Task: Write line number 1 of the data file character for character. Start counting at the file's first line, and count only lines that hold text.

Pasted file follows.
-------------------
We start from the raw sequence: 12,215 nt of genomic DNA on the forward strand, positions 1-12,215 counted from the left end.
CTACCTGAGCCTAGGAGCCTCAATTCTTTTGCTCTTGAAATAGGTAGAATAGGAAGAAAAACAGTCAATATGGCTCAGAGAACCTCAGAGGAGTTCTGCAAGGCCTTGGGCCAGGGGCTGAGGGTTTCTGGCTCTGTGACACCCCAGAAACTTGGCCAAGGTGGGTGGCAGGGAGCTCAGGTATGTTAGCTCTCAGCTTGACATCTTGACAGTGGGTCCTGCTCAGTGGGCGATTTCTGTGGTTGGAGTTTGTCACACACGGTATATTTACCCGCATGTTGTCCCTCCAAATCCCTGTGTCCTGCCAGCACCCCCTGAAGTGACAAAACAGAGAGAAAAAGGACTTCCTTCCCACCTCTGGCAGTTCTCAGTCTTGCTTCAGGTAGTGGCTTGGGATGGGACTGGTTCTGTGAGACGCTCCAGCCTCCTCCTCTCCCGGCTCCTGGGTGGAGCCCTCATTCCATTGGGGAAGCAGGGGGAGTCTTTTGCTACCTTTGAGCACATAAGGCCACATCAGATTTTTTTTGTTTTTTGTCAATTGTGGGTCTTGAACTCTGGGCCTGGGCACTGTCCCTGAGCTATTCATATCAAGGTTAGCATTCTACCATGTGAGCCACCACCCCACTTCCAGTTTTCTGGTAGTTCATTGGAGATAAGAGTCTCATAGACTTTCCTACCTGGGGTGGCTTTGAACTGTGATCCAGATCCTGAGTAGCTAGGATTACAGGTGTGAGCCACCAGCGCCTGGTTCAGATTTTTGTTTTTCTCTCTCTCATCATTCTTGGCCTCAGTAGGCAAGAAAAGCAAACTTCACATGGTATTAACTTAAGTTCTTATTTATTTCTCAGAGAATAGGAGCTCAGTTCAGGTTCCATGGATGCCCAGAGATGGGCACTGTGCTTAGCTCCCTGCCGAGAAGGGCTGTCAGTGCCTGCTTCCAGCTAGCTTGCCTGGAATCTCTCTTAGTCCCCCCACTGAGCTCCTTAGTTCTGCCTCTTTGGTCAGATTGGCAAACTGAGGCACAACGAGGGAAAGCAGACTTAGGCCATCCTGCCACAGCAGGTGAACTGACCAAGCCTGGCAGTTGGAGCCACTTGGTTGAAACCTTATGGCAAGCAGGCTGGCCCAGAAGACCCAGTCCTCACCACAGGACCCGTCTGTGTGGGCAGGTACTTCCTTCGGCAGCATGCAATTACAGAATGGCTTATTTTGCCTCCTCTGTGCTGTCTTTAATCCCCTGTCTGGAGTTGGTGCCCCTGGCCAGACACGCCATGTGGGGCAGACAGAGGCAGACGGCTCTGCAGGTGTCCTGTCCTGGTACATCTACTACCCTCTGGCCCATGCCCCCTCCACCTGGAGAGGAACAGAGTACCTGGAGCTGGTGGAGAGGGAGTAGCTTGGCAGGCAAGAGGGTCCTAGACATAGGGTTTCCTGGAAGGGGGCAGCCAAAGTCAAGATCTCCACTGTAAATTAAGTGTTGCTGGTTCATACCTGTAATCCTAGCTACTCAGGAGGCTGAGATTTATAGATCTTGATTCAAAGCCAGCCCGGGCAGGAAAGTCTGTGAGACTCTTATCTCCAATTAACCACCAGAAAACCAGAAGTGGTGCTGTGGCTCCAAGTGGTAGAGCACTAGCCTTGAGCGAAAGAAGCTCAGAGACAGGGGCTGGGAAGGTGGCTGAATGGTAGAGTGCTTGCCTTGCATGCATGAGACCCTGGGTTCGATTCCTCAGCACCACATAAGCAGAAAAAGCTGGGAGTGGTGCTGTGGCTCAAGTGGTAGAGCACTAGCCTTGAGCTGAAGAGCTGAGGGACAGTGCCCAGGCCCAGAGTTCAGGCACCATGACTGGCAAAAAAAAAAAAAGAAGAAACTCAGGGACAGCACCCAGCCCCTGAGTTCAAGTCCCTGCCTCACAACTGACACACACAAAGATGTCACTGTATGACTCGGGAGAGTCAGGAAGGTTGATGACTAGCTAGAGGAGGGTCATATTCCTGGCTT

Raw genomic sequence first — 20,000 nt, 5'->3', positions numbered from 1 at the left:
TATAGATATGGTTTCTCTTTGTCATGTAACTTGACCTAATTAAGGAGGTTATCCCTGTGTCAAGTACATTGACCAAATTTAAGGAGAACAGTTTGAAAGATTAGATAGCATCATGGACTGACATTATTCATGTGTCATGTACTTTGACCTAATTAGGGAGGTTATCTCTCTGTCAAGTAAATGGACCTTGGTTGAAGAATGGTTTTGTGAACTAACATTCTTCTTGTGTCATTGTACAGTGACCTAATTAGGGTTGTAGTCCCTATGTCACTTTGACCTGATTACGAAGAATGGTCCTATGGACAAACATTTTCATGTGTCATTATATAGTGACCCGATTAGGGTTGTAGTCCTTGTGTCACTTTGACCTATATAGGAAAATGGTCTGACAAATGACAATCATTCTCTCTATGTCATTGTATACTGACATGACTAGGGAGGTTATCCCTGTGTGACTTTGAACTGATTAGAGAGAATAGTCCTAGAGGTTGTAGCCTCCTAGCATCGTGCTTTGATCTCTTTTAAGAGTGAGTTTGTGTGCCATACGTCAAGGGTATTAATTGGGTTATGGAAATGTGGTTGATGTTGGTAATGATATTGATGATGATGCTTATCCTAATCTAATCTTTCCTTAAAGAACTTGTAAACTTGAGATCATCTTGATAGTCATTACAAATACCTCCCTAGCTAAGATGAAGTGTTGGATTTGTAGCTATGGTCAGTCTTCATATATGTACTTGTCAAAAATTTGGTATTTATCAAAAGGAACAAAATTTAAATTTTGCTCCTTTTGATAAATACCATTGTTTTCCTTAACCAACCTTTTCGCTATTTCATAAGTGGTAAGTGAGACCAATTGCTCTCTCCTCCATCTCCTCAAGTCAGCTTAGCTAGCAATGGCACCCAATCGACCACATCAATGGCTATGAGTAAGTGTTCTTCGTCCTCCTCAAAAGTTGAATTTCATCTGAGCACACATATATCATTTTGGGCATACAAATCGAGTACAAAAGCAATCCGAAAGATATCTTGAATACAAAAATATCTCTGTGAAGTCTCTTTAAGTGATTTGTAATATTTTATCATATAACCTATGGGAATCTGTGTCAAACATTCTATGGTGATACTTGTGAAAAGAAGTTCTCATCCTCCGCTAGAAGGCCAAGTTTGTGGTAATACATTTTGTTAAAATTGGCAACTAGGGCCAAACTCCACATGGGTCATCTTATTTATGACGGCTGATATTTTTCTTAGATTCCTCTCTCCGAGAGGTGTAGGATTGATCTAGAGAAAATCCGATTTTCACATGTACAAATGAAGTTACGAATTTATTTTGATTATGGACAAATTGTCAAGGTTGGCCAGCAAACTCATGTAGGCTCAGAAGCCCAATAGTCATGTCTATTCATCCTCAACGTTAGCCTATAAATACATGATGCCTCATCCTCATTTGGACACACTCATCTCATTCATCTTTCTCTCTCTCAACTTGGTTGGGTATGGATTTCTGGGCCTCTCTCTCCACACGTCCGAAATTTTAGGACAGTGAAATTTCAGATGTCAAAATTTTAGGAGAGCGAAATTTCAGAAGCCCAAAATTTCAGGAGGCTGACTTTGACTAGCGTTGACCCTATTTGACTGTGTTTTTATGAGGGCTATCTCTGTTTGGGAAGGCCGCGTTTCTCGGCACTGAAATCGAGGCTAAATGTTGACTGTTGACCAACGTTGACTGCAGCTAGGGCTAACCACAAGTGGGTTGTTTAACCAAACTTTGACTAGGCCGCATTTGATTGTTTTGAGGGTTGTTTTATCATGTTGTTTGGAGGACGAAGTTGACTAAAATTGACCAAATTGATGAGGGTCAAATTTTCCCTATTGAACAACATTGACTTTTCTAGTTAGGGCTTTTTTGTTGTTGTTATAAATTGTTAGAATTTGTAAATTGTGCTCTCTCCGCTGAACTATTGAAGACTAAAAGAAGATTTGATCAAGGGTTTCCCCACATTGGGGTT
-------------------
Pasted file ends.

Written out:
We start from the raw sequence: 12,215 nt of genomic DNA on the forward strand, positions 1-12,215 counted from the left end.